In all, I think the questions that I still have about this case help to explain why the mainstream media haven't jumped on the bandwagon to label this a hate crime. It doesn't, however, excuse the neglect that the media has shown in covering the case at all. As I explained in my previous post, I think that has a lot more to do with the bottom line, circulation figures, etc. than a deliberate attempt to muzzle a story. We all know "If it bleeds, it leads." Unfortunately, this story bleeds in an area the Indy Star doesn't sell newspapers in...
In fact, in a recent Nuvo story by Laura McPhee, she looks at another case neglected by the media besides Aaron Hall. This story is obviously a hate crime - and it should be the example our legislators and citizens scrutinize as an example of why hate crimes laws are needed. A black man was severely beaten on the downtown streets of Indianapolis by skinheads just as the hate crimes legislation died in the statehouse this year. The Indy Star's neglect of this story is definitely worthy of discussion as well. You can't say Indianapolis is outside of the Indy Star circulation area!
In closing, I'd like to point out a fascinating article from the New York Times which recently mused, "To Commit a Hate Crime, Must the Criminal Truly Hate the Victim?" In a New York criminal case, three defendants are charged with murdering Michael Sandy:
Prosecutors have said a group of young men contacted Mr. Sandy through an online gay chat room, selecting him as a robbery victim in the belief that a gay man would be unwilling or unable to put up a fight and unlikely to report the crime.
The defendants -- John Fox, 20; Ilya Shurov, 21; and Anthony Fortunato, 21 -- have been charged not just with murder, but with murder under the state Hate Crimes Act of 2000, which provides longer prison sentences for crimes motivated "in whole or in substantial part because of a belief or perception regarding the race, color, national origin, ancestry, gender, religion, religious practice, age, disability or sexual orientation of a person."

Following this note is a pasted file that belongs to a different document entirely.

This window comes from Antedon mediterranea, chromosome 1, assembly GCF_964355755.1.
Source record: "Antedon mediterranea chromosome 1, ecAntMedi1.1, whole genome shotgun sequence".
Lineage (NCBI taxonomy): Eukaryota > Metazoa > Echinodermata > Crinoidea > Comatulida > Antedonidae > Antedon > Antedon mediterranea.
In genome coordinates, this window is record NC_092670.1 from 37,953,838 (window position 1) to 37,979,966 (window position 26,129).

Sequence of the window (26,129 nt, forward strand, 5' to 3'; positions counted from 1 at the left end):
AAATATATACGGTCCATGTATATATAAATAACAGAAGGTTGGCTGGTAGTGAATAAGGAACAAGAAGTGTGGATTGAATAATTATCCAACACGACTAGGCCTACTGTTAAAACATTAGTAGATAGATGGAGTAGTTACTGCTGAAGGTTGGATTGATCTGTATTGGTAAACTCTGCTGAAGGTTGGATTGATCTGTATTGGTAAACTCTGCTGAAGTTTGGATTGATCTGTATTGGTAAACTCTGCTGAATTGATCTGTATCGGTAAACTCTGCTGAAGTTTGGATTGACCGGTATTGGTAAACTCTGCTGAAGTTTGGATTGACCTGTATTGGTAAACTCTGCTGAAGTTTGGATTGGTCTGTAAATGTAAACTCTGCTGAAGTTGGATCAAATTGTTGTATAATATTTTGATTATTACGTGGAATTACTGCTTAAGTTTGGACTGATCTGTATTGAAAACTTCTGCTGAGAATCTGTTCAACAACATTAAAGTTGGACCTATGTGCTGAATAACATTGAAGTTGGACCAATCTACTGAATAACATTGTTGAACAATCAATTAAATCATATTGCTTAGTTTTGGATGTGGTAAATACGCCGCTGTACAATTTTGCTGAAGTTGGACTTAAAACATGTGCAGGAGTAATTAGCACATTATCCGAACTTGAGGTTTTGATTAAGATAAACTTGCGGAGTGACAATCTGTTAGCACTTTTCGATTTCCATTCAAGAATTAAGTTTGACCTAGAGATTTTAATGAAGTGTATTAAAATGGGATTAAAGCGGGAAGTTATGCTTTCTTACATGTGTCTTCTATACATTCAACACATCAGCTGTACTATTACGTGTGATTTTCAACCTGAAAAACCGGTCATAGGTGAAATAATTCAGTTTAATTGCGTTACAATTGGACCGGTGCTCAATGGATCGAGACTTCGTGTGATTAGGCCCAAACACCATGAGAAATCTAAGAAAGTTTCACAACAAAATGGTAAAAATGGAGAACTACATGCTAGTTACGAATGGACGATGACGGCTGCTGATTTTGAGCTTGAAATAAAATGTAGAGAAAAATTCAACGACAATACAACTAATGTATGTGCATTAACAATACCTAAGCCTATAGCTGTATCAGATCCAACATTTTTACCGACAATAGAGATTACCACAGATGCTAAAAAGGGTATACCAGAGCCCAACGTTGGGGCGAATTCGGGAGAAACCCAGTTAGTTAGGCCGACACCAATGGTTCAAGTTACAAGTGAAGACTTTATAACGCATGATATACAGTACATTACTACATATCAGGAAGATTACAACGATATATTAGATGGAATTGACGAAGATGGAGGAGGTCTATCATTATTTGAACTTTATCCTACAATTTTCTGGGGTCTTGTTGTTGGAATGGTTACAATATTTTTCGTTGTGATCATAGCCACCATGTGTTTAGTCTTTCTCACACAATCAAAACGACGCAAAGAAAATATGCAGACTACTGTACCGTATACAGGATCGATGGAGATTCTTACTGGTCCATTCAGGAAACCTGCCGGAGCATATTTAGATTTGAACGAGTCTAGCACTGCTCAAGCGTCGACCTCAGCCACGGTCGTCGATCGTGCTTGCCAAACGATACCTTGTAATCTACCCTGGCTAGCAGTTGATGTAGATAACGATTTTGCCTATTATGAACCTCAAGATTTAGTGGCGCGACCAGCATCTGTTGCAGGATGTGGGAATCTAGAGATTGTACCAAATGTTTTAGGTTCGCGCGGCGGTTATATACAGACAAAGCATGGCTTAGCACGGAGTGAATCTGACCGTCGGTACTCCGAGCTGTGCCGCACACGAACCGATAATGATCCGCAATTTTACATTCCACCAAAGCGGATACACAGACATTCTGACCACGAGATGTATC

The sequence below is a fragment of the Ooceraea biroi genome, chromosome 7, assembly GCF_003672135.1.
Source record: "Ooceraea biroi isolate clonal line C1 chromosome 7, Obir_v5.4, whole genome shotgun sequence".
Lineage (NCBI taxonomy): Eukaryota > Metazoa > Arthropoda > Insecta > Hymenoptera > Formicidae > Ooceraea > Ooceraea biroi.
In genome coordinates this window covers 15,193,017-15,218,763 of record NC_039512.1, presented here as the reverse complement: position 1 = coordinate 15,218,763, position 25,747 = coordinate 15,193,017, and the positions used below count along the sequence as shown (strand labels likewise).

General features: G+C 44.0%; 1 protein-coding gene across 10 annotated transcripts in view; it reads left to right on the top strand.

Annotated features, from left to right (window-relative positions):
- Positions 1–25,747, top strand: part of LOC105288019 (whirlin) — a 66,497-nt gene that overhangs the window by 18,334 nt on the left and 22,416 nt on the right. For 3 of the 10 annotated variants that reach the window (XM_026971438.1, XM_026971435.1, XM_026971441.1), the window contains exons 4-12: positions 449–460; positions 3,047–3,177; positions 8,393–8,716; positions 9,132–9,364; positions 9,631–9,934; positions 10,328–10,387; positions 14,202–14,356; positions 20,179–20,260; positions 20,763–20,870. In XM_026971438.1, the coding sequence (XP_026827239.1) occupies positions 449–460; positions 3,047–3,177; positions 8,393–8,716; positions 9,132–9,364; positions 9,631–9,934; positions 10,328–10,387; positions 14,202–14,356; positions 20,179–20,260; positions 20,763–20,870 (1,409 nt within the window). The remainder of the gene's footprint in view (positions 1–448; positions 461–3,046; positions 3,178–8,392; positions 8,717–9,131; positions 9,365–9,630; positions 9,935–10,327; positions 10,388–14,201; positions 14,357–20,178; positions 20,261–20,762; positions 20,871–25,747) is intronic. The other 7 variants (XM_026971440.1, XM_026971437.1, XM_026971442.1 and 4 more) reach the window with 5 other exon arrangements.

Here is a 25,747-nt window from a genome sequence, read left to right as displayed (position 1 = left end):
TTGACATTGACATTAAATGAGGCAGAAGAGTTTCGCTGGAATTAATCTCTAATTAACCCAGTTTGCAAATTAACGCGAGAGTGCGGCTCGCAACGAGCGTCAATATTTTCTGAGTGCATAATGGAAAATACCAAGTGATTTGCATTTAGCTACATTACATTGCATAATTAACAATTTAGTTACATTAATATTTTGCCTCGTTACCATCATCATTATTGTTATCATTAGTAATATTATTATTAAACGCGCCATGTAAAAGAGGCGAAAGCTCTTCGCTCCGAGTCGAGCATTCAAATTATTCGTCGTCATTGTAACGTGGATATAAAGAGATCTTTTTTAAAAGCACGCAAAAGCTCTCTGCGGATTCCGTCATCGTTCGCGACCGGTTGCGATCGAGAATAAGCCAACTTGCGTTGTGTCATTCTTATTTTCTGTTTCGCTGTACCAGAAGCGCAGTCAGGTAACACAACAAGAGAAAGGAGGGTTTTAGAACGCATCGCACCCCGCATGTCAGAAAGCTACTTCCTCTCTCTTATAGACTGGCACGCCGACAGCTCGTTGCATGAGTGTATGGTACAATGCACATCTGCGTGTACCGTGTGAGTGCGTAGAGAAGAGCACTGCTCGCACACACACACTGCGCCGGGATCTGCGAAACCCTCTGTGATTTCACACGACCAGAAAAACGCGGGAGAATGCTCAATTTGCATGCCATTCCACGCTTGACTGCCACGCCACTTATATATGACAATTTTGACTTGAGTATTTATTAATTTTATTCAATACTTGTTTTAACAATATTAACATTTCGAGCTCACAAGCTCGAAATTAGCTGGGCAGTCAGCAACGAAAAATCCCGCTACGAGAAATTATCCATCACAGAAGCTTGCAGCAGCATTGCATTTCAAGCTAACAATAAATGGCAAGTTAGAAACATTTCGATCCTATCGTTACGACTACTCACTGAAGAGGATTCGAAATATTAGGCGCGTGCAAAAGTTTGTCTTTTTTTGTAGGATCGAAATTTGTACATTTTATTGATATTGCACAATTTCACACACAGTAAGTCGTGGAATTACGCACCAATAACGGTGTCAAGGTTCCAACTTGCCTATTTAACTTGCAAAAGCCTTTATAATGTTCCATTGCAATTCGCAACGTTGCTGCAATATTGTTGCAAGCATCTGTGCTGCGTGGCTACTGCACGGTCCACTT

Prosecutors and defense lawyers have presented contrasting interpretations of that phrase, the words it includes and the words it omits.
In court documents, a defense lawyer has asked Justice Konviser-Levine to dismiss the enhanced murder charges against all three defendants because "the crimes alleged are not crimes of hate but rather crimes of opportunity."
Hate crimes can be tricky things. Is Sandy's case a hate crime if hate wasn't the motive? Is Hall's case a hate crime when sexuality may not have been the real reason for the attack? I think that sometimes we may be too quick to jump on the bandwagon without examining things closely enough; I know I've done it before. We want to claim the moral high ground so badly we'll climb there no matter what - without realizing that we already had it to start with.
After all, if homophobia and hate had nothing to do with Aaron Hall's murder - and was just an excuse invented days after - is it a hate crime? I don't think so. It's a horrible attempt to cover up the crime by using gays as the scapegoat. While still atrocious, it is vastly different. As I said before, if this turns out to be a homophobic attack, I'll be the first one to use it as an example of a hate crime. But for now, I'm going to hold off on that. I'll be talking about "gay panic."
I don't have all the answers, but I have a lot of questions.